• 3-On-The-Tree I don’t think Toyotas going down.
  • ToolGuy Random thoughts (bulleted list because it should work on this page):• Carlos Tavares is a very smart individual.• I get the sense that the western hemisphere portion of Stellantis was even more messed up than he originally believed (I have no data), which is why the plan (old plan, original plan) has taken longer than expected (longer than I expected).• All the OEMs who have taken a serious look at what is happening with EVs in China have had to take a step back and reassess (oversimplification: they were thinking mostly business-as-usual with some tweaks here and there, and now realize they have bigger issues, much bigger, really big).• You (dear TTAC reader) aren't ready to hear this yet, but the EV thing is a tsunami (the thing has already done the thing, just hasn't reached you yet). I hesitate to even tell you, but it is the truth.
  • ToolGuy ¶ I have kicked around doing an engine rebuild at some point (I never have on an automobile); right now my interest level in that is pretty low, say 2/5.¶ It could be interesting to do an engine swap at some point (also haven't done that), call that 2/5 as well.¶ Building a kit car would be interesting but a big commitment, let's say 1/5 realistically.¶ Frame-up restoration, very little interest, 1/5.¶ I have repainted a vehicle (down to bare metal) and that was interesting/engaging (didn't have the right facilities, but made it work, sort of lol).¶ Taking a vehicle which I like where the ICE has given out and converting it to EV sounds engaging and appealing. Would not do it anytime soon, maybe 3 to 5 years out. Current interest level 4/5.¶ Building my own car (from scratch) would have some significant hurdles. Unless I started my own car company, which might involve other hurdles. 😉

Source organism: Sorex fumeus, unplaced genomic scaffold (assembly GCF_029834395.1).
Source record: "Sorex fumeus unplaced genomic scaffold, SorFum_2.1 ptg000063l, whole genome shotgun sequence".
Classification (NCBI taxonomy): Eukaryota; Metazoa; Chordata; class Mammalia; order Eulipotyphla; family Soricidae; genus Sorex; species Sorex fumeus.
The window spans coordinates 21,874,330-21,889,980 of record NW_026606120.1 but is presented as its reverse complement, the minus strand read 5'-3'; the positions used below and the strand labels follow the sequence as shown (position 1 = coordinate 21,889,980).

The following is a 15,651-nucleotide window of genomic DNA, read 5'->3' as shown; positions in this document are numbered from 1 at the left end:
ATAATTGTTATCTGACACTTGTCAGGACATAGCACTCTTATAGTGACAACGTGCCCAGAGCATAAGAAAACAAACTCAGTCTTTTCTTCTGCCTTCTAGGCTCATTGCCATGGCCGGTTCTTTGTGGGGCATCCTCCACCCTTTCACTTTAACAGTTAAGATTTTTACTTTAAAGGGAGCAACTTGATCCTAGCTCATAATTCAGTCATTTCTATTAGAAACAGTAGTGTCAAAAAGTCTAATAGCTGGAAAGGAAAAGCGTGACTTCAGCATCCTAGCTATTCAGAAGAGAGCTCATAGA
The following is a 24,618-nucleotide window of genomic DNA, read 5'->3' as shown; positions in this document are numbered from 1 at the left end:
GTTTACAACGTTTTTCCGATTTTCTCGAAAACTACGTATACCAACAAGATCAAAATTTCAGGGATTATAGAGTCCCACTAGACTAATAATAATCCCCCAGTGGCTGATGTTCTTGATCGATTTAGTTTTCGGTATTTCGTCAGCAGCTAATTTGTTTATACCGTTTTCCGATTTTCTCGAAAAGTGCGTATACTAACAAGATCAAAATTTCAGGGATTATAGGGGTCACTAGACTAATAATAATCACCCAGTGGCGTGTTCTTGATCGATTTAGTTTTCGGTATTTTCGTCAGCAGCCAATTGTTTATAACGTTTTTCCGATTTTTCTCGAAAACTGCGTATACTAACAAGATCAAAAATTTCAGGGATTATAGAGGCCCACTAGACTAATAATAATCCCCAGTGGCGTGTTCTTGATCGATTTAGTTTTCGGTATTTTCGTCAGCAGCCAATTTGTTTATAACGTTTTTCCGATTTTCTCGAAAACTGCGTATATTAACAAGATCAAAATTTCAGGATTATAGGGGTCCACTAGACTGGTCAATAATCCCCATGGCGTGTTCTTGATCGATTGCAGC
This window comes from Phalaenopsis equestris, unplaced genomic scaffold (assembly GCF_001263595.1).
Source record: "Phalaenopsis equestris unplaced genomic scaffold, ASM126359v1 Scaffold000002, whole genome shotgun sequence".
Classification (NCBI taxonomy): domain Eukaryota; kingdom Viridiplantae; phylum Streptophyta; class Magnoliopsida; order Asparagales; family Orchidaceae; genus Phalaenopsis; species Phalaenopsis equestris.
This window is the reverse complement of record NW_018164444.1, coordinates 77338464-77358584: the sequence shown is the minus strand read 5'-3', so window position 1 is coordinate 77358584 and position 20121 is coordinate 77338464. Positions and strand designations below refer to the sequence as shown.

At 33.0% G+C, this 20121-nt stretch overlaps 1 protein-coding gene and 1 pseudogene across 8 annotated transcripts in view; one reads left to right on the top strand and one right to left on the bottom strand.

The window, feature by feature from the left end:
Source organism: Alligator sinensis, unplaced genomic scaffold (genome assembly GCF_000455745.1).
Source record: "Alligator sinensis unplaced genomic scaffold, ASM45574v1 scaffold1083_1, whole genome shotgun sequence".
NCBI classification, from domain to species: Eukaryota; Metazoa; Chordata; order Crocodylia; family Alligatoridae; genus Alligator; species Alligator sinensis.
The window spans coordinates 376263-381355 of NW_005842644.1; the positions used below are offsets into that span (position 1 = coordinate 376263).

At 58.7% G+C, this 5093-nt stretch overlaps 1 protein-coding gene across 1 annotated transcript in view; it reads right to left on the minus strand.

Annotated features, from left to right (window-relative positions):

• Rover Sig "Value" is what people perceive as its worth. What is the worth or value of an EV somebody creates out of a used car? People value different things, but for a vehicle, people generally ascribe worth in terms of reliability, maintainability, safety, appearance and style, utility (payload, range, etc.), convenience, operating cost, projected life, support network, etc. "Value for money" means how much worth would people think it had compared to competing vehicles on the market, in other words, would it be a good deal to buy one, compared to other vehicles one could get? Consider what price you would have to ask for it, including the parts and labor you put into it, because that would affect the “for the money” part of the “value for money” calculation. An indicator of whether people think an EV-built-in-a-used-car would provide "value for money" is the current level of demand for used cars turned into EVs. Are there a lot of people looking for these on the market? Or would building one just be a hobby? Repairing an existing EV, bringing it back into spec, might create better value for the money. Although demand for EVs is reportedly down recently.